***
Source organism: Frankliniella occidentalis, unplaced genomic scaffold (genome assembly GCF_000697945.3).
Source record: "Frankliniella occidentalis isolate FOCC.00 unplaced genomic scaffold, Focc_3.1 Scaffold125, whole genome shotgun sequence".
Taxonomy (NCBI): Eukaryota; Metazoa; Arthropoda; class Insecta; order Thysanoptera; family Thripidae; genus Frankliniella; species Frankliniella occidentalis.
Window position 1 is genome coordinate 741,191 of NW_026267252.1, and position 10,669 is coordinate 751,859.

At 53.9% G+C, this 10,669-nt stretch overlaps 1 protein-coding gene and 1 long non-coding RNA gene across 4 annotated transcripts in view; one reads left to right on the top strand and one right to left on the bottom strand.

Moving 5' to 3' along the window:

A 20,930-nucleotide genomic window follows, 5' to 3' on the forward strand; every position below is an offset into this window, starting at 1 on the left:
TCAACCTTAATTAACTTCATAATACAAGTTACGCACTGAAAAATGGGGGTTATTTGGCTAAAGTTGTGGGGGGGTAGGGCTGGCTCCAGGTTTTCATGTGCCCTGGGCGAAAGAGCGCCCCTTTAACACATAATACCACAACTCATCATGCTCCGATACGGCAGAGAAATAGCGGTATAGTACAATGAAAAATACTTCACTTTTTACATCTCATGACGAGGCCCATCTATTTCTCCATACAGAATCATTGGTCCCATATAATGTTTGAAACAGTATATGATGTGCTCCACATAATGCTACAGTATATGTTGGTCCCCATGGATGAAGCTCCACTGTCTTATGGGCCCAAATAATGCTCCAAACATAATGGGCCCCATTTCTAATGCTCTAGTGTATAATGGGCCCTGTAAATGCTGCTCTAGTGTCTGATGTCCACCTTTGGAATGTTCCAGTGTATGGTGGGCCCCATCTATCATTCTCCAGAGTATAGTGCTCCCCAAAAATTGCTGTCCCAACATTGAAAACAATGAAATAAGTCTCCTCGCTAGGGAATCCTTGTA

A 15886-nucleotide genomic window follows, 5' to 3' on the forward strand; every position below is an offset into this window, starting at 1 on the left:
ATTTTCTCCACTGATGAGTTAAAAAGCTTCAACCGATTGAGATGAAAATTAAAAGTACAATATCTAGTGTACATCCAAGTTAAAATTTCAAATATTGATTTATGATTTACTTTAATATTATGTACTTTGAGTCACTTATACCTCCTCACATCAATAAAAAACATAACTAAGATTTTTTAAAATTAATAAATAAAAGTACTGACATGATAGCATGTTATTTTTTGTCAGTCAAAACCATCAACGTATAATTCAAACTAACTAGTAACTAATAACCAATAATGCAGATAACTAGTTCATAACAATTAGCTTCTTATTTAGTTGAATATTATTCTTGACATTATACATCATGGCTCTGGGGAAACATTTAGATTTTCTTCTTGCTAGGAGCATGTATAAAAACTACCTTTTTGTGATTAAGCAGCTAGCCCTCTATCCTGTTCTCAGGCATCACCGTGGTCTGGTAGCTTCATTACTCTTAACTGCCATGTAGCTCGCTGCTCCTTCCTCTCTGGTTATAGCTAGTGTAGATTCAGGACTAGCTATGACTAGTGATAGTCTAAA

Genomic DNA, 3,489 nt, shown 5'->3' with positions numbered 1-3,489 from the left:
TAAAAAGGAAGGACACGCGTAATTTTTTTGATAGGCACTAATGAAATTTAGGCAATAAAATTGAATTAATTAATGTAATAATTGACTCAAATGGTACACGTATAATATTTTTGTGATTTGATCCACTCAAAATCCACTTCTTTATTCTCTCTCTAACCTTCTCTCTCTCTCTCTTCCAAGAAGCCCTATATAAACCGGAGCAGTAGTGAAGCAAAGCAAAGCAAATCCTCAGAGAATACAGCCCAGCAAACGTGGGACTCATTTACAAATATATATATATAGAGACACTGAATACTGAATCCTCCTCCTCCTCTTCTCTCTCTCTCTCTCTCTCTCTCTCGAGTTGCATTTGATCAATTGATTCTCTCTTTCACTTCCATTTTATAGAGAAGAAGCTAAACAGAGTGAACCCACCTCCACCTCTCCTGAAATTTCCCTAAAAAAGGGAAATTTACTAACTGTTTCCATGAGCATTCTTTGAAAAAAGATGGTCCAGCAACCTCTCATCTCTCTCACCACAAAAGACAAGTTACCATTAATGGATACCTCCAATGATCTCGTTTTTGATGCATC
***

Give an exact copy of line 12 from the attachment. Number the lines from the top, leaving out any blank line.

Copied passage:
TAAAAAGGAAGGACACGCGTAATTTTTTTGATAGGCACTAATGAAATTTAGGCAATAAAATTGAATTAATTAATGTAATAATTGACTCAAATGGTACACGTATAATATTTTTGTGATTTGATCCACTCAAAATCCACTTCTTTATTCTCTCTCTAACCTTCTCTCTCTCTCTCTTCCAAGAAGCCCTATATAAACCGGAGCAGTAGTGAAGCAAAGCAAAGCAAATCCTCAGAGAATACAGCCCAGCAAACGTGGGACTCATTTACAAATATATATATATAGAGACACTGAATACTGAATCCTCCTCCTCCTCTTCTCTCTCTCTCTCTCTCTCTCTCTCGAGTTGCATTTGATCAATTGATTCTCTCTTTCACTTCCATTTTATAGAGAAGAAGCTAAACAGAGTGAACCCACCTCCACCTCTCCTGAAATTTCCCTAAAAAAGGGAAATTTACTAACTGTTTCCATGAGCATTCTTTGAAAAAAGATGGTCCAGCAACCTCTCATCTCTCTCACCACAAAAGACAAGTTACCATTAATGGATACCTCCAATGATCTCGTTTTTGATGCATC